It takes a special eye to see a junkyard car and envision it as your latest hotrod. The guys at RMC found what they termed a “disgusting” Acorn Electron and decided to restore it to its former glory. The Electron was a budget version of the BBC micro with a 6502 running at 2 MHz when executing code from ROM and 1 MHz when it hit the RAM. Apparently, at least some of the bus was operating at 4 bits instead of 8. Go figure.
The 1982 machine was meant to head off the Sinclair ZX and was set to sell for about £200. However, the machine didn’t catch on like the Sinclair and undersold it by around 20 times with a paltry quarter of a million units.
Powering the machine up showed white raster on a monitor, so it wasn’t running but it wasn’t dead either. The computer had a type of programmable logic chip known as a ULA that replaced lots of interface logic and the guys knew that many common problems wind up being a dirty socket for that chip. When you see the package it is in, you won’t be surprised.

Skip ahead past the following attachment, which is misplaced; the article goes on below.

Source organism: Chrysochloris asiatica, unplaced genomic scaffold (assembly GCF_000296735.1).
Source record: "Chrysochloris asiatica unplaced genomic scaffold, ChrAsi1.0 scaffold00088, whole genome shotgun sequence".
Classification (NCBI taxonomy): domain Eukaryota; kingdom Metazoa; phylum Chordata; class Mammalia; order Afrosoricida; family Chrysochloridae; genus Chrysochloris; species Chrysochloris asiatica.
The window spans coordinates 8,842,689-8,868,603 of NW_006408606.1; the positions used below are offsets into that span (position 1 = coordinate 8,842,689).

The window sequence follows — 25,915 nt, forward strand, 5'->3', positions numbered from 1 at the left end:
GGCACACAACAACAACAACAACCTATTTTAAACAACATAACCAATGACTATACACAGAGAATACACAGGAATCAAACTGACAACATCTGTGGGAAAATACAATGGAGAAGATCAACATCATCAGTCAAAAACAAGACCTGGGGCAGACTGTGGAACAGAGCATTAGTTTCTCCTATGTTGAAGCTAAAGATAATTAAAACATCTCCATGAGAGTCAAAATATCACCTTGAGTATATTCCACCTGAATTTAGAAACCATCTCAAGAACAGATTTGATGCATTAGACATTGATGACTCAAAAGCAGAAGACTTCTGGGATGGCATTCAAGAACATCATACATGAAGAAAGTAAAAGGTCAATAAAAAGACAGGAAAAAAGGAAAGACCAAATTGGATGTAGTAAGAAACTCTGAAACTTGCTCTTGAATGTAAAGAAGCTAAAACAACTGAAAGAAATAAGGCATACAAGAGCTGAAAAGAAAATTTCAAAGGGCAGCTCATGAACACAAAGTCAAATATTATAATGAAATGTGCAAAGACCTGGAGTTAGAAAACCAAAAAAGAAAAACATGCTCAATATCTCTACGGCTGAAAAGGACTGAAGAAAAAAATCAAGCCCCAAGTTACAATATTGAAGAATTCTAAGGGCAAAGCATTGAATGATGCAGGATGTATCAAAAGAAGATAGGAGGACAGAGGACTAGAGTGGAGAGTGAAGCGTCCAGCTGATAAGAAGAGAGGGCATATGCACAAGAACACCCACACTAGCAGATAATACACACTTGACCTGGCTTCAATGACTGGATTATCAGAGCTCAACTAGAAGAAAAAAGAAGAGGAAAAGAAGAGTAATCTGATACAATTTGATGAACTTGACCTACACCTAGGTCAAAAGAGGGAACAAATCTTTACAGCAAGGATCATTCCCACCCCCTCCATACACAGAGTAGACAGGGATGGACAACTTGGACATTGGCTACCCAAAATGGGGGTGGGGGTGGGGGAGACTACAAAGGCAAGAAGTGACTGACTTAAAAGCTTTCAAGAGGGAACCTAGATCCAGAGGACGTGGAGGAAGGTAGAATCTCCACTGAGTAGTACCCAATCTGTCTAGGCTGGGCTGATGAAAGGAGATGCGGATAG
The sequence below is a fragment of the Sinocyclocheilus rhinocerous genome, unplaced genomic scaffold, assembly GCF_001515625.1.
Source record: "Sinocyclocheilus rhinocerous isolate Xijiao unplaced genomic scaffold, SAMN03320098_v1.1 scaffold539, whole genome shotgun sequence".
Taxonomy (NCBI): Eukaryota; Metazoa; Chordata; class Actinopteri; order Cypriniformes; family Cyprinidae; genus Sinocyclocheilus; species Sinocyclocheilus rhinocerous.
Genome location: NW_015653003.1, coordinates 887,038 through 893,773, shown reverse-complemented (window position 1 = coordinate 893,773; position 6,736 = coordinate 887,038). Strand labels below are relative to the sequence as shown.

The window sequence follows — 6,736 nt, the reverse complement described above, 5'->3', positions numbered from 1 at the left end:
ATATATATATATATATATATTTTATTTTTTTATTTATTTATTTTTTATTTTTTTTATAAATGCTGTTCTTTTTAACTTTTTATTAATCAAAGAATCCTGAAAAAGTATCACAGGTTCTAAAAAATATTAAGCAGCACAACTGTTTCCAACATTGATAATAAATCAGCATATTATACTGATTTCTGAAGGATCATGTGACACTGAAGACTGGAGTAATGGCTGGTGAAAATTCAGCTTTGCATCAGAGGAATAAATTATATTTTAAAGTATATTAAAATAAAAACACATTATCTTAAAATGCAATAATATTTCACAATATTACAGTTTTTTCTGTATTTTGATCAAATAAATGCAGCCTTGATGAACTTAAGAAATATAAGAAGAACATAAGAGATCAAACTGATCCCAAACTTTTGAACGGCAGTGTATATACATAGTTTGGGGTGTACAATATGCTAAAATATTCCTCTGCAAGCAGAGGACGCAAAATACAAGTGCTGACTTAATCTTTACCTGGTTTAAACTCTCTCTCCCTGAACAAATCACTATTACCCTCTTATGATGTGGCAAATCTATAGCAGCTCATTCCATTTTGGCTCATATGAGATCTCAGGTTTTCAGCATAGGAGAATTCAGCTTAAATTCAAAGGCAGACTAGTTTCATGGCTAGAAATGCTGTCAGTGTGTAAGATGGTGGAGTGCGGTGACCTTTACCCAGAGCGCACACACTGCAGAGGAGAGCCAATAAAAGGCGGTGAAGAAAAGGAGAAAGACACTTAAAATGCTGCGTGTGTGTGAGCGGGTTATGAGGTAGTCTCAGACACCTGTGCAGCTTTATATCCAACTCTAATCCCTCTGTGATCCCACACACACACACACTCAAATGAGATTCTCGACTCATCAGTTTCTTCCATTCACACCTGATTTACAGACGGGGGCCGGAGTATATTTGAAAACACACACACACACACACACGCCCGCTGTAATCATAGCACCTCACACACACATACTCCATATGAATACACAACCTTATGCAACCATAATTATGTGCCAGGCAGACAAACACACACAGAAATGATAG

After a good scrub of both the socket and the IC, they were rewarded with a Basic prompt. So electrically, the restoration wasn’t too much of a challenge. Cosmetically, though, there was a lot of work to do and that affords us some great shots of the computer’s internals.
They did replace a few components as long as they had it open. The case stayed a bit yellowed, but at least it was cleaner and by the end of the 20-something minute long video, you can see the computer going through its paces quite well.
If you have one of these machines, it probably doesn’t have WiFi. But it could. You can even get a fully modernized version of its competitor, the Sinclair ZX.